In recent years it has become increasingly rare to come by music that is born purely out of an artist’s unconditional love for the art form. The tectonic plates of popular music have shifted drastically within the last decade, terraforming the traditional landscape of the industry into a barbaric free-for-all where any hope for an artist’s longevity and evolution are forfeited for instantaneous, albeit brief, gratification. However, in spite of this new harsh and irradiated wilderness, there are pockets of civilization, artists who wage war on the mediocrity of today in an effort to preserve the integrity of yesterday. One such warrior is The Sonic Dawn.
The psychedelic trio hailing from Copenhagen, Denmark is composed of bassist Niels Fuglede, drummer and backing vocalist Jonas Waaben, and lead guitarist/singer Emil Bureau. Music was intrinsic to each of their childhoods, growing up with siblings or parents who played instruments and always had a record spinning on the turntable, inferring an almost DNA level connection to music; Emil would even nap in his father’s guitar case. Around the age of 12, Emil and Jonas began a band of their own, fertilizing their passion for music and sowing the seeds for what was to come when Niels, who had not grown up with the others, saw their ad for a bass player in high school; “If you like long walks on the beach, this is not for you.” The trio united and formed The Sonic Dawn, playing shows and writing relentlessly with their debut album Perception arriving two years after the band’s inception. Mere seconds after the first track, “An Easy Heart to Break”, begins with its bayou-blues riff and its drums-of-war thumps, it is crystal clear how thrilled these three are to be making music. The moment Jonas’ drums collide with Niels’ slithering bassline, Emil’s silvery tremolo bursts to the surface, riding on the rhythm section’s slick, rolling current. The album is a gorgeous séance of late 60’s sounds and motifs as if the trio had summoned the ghosts of their idols and enticed them to spill their sonic secrets by offering free acid. The greats are all present, from Jimi Hendrix to Brian Jones with standouts “The Mustang” and “Black Magic Cat” channeling sitar tinged Zeppelin and early Peter Green respectively. It is brave for a band still in its infancy to pay homage to their influences this faithfully as the risk of lingering in something sure and familiar can stagnate and sabotage any intended evolution. However, on their second album, The Sonic Dawn returns wiser and more contemplative, a sentiment that Emil expressed in the band’s interview with Harbinger Magazine; “Real music begins when you become less influenced by music and more influenced by what is happening around and within you”.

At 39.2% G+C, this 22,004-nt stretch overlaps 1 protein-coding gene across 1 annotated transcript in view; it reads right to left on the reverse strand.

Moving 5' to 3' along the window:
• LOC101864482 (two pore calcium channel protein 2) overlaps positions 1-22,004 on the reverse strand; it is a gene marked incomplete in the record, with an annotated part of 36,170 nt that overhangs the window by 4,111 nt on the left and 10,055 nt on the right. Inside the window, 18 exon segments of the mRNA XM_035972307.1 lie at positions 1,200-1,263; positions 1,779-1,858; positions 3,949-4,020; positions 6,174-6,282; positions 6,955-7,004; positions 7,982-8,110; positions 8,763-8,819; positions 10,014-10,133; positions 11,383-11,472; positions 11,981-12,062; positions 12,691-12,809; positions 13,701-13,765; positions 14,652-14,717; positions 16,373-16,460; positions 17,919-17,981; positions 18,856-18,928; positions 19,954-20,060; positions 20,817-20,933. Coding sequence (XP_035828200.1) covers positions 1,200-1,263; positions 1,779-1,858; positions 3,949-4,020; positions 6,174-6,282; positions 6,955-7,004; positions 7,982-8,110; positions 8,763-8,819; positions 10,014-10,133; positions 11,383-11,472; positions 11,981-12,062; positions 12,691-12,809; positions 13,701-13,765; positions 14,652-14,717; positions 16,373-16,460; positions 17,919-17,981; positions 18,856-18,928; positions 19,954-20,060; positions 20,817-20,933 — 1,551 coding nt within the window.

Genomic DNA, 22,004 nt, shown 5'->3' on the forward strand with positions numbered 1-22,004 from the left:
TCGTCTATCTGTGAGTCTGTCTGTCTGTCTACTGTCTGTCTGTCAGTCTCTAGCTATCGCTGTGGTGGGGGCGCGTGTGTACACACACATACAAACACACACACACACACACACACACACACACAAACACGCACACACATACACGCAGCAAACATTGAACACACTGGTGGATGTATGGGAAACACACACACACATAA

Where Perception is a skillful excavation of the old guard’s bluesy and psychedelic remains, their second album, 2017’s Into the Long Night, is an expedition into the desolate unknown. Recorded in the Danish north where daylight is scarce and people even more so, the atmosphere was essential in allowing the band to explore their songwriting fluidity. In turning their attention inwards, they were able to pull from within, a darker, more experimental sound that signifies the dawn of a band willing to distance themselves from their musical influences in order to embrace their own unique sound. The songs on the album are written with a certain Nordic stoicism and wisdom, illustrated beautifully on the introspective waltz “On the Shore” which opens with the candid sentiment “There I am, only a man who feels that I should know better”. Despite the darker atmosphere, the album refuses to be sedated, pushing forward with the druggy trudge of “Six Seven” and the wistful, pensive bounce of “Lights Left On”, a song that makes expert use of tape reversal as a gentle surrogate for the genre’s typically gaudy organ. It is with this album that The Sonic Dawn carve their initials into the reliquary of 21st century rock and roll.
Both albums that follow make good on Into the Long Night’s promise of evolution, with 2019’s Eclipse adjusting the trajectory embracing a more riff driven attitude looking to The Animals in songs like “Love Bird” and “No Chaser”. The songs are poppier, fast and fun, drawing on the pre-psychedelic era of rock and roll with fantastic solos including Emil’s fiery guitar spotlight on “Psychedelic Ranger” that evokes young Dave Davies. The songwriting remains excellent and is especially entrancing on album highlight “Opening Night”, a beautiful and earnest ode to chasing one’s dreams sung in rounds by Emil and Jonas with a subtle nostalgia. By their latest album, 2020’s Enter the Mirage, the trio are masters of their instruments, rocking as a single entity, confident and relaxed. The music is poised, boasting Jonas’ relentless drums, Emil’s intricate guitar play, and Niels’ snaking bass. It is a portrait of a band in its prime and an indication of what is still to come.
When wading into the syrupy, rich discography of The Sonic Dawn, it becomes increasingly obvious that they are a band of their own creation, relying on instinct and passion and cleansing any stain of mainstream influence. It’s as if they stepped out of time to make sense of the modern world, a sentiment Harbinger Magazine’s own Dave Bixby echoed, calling them “time-travelling troubadours”. The ability to make great music in the name of music seems to have faded over the past couple of decades which is what makes a band like this so special. They have not lost their love for the music or for each other, unifying them in their quest to preserve the essence of the art which is passion. As Niels said “For better or worse, we did it ourselves”.